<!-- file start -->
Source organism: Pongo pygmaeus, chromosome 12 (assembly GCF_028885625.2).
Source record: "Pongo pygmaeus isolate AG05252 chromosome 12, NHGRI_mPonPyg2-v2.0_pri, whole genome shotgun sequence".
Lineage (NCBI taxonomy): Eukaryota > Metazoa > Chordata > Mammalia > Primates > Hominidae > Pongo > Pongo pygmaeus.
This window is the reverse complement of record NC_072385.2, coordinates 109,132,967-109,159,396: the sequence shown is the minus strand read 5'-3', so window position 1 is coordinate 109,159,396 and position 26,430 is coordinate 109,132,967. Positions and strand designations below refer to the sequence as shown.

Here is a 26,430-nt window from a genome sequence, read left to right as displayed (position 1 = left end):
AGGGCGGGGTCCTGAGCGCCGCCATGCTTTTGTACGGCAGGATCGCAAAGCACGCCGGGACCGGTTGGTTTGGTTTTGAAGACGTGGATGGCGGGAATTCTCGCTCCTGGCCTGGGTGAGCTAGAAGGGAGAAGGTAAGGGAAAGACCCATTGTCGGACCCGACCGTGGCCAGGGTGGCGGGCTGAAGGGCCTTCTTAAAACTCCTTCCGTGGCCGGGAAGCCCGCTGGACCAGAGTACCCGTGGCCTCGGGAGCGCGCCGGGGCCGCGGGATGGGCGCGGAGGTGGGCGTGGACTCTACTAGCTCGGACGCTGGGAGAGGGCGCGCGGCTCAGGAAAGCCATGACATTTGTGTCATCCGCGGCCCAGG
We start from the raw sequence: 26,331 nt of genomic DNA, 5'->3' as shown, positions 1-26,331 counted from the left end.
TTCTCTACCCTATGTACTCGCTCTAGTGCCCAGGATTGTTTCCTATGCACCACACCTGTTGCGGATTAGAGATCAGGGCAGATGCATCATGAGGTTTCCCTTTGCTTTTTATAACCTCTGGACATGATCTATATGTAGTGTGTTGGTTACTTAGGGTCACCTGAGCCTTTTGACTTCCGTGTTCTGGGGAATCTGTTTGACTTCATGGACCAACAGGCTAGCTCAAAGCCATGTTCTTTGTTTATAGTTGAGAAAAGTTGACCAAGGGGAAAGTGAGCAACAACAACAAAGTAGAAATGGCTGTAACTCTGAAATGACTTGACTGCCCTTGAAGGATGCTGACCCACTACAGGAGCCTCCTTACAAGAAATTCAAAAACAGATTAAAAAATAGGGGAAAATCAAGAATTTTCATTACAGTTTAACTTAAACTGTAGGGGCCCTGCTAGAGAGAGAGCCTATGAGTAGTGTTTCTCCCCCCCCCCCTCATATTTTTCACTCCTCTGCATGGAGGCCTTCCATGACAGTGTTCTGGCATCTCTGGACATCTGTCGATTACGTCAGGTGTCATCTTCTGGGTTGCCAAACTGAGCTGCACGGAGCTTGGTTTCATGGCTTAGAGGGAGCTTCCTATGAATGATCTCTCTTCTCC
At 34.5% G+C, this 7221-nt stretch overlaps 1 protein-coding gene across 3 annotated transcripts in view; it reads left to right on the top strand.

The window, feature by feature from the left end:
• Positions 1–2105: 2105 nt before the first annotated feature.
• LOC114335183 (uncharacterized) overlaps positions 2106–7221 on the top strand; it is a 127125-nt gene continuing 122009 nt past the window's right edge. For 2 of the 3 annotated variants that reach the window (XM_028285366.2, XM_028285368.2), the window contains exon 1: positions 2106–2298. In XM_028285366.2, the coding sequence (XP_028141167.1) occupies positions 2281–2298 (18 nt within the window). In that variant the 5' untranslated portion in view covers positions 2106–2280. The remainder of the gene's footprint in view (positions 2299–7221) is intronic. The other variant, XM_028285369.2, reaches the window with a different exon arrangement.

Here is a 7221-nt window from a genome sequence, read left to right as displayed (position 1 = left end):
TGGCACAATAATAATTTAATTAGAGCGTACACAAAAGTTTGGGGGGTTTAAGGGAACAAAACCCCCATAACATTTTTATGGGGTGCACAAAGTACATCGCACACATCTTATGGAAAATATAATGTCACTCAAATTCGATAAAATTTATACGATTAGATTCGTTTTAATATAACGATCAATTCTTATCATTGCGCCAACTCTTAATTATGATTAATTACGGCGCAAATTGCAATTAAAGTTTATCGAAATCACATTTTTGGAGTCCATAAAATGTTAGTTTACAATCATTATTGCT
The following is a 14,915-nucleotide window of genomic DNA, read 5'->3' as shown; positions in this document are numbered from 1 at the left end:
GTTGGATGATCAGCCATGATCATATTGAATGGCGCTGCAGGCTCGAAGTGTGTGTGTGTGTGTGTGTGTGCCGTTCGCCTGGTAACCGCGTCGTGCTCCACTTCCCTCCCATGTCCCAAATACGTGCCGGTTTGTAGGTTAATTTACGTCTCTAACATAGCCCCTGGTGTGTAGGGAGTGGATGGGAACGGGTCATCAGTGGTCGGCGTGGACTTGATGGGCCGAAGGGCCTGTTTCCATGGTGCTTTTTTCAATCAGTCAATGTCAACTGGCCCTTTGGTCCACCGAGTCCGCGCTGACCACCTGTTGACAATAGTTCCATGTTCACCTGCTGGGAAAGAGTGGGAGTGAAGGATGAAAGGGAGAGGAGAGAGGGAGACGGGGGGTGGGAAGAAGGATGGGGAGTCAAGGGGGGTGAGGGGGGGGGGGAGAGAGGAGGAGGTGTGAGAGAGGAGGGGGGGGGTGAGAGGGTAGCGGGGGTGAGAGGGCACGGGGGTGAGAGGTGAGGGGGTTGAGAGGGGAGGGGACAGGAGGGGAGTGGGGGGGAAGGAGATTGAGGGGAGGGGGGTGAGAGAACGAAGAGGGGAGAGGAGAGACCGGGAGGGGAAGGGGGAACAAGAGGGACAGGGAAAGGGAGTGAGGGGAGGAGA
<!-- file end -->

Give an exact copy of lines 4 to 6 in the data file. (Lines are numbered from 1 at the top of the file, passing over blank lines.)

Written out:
This window is the reverse complement of record NC_072385.2, coordinates 109,132,967-109,159,396: the sequence shown is the minus strand read 5'-3', so window position 1 is coordinate 109,159,396 and position 26,430 is coordinate 109,132,967. Positions and strand designations below refer to the sequence as shown.

Here is a 26,430-nt window from a genome sequence, read left to right as displayed (position 1 = left end):
AGGGCGGGGTCCTGAGCGCCGCCATGCTTTTGTACGGCAGGATCGCAAAGCACGCCGGGACCGGTTGGTTTGGTTTTGAAGACGTGGATGGCGGGAATTCTCGCTCCTGGCCTGGGTGAGCTAGAAGGGAGAAGGTAAGGGAAAGACCCATTGTCGGACCCGACCGTGGCCAGGGTGGCGGGCTGAAGGGCCTTCTTAAAACTCCTTCCGTGGCCGGGAAGCCCGCTGGACCAGAGTACCCGTGGCCTCGGGAGCGCGCCGGGGCCGCGGGATGGGCGCGGAGGTGGGCGTGGACTCTACTAGCTCGGACGCTGGGAGAGGGCGCGCGGCTCAGGAAAGCCATGACATTTGTGTCATCCGCGGCCCAGG